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Nature's Notebook

One-eyed cardinal

A one-eyed cardinal regularly visits our bird feeder. He often comes in late afternoon, when no other birds are around, and when I can I put out a little fresh seed. He makes himself right at home, filling up.

He’s slender and has lots of brown feathering on his back, so is a young bird. Often lately he has had a female friend. 

Wononscopomuc — what a name

Robert Graves — all I know about him is his name — visited here for a few days in 1891. He wrote an essay about his experiences.  I don’t know which publication it originally appeared in, but I found a reprint in, of all places, the Bismarck, N.D., Daily Tribune for June 12 that year.
Graves was headed for southwest Massachusetts (Bash-Bish Falls), but stopped over in Salisbury, where he found the scenery very restful. 

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Balsam fir

I stood in front of the grocery store, a few days ago, my hand on the shopping cart, but not moving. I just absorbed the rich aroma of the wreaths suspended from triangular frames.
Smells trigger memories. Memories of visiting my grandmother’s kitchen, in a small town in Quebec, as she cooked lunch on her wood-burning kitchen stove. Memories of throwing hay bales on the back of the International stake-body truck on a hot summer day. Memories of sliding head-first through slick mud into a frog pond.

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Rolling stone

An unidentified traveler writing about his or her “Latest Exploring Expedition” for the New York Spectator of July 24, 1840, was taken with this area’s busy industry.

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Fast Day came first

Two weeks after the disastrous Union defeat at the First Battle of Bull Run, Congress requested, and President Abraham Lincoln proclaimed, a national Fast Day. It was to be “a day of public humiliation, prayer and fasting, to be observed by the people of the United States with religious solemnities, and the offering of fervent supplications to Almighty God for the safety and welfare of these States, His blessings on their arms, and a speedy restoration of peace.”

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Almanac wisdom

Put on your winter tires if you don’t drive with year-round radials.
Drain outside hoses or air conditioner pipes.
Put on storm windows if you don’t have double-glazed ones.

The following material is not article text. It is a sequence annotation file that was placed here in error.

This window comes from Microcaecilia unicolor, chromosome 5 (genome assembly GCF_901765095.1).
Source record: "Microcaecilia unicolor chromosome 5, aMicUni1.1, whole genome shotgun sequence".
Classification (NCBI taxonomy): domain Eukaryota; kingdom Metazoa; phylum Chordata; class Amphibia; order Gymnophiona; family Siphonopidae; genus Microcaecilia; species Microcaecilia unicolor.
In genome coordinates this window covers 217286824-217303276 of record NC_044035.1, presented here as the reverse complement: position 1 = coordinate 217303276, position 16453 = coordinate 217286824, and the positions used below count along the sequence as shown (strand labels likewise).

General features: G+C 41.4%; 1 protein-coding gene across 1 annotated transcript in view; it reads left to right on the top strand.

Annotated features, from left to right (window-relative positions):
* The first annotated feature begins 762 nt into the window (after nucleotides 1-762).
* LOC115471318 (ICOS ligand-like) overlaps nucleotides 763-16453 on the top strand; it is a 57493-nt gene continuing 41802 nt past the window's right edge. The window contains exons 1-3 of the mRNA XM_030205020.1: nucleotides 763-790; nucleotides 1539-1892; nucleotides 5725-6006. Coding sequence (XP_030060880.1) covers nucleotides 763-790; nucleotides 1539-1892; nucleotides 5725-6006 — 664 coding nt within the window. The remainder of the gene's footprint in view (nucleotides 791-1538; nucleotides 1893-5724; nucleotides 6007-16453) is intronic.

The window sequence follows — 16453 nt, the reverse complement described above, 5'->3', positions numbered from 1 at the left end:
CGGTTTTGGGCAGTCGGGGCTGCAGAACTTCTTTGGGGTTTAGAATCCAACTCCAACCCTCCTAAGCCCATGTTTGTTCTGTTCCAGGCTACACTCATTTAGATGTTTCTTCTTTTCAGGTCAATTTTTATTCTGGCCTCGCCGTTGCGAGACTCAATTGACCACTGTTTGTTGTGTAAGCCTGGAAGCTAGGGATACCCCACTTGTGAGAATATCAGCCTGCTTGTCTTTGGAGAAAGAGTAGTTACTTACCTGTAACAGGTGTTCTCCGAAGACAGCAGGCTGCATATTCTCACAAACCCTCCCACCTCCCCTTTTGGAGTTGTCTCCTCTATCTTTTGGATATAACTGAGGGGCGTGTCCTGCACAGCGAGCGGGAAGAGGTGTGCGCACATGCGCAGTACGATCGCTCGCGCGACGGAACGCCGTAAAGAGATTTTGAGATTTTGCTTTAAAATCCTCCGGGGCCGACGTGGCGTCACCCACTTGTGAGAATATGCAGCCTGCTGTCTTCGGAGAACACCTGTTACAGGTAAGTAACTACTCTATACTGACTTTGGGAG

Have your chimney cleaned if you heat with wood — or biomass, as they seem to call it today.
All good advice.

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Hope for the future

Litchfield County is more than 600,000 acres in size, about 22.5 percent of which is subject to a conservation easement protected through conservation ownership by a land trust or government agency. The state of Connecticut holds more than 80,000 acres of protected land in northwest Connecticut. Land trusts account for more than 60,000 acres. 

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Butternut

A large butternut tree stood at the corner of our quarter-acre, in-town lot when we purchased our house, near 40 years ago. Its branches provided welcome shade in summer. 
The current generation of squirrels, busy hauling nuts and seeds for winter storage, doesn’t remember the tree. It keeled over a half-dozen years ago. When a tree falls in the village, does it make a sound? This one sure did.

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Never-ending Cornwall fire

There was smoke in the air and it wasn’t coming from anyone’s fireplace. A month after igniting from a lightning strike in Wyantenock State Forest, the stubborn Flat Rocks fire was still burning last week in Cornwall and had grown to 160 acres in size. (See the article by Gabe Lefferts on this page.)

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Gray jay

Donna and I recently spent a week in Olympia, Wash. Daughter Jessie Drew and Joshua Collins-Beldin, who live there, arranged a day of walking trails in state and federal forests, each with interesting features.
I came to appreciate that not only does the American Northwest have more dramatic landscape than we have here, they apparently employ wildlife to entertain visitors. 

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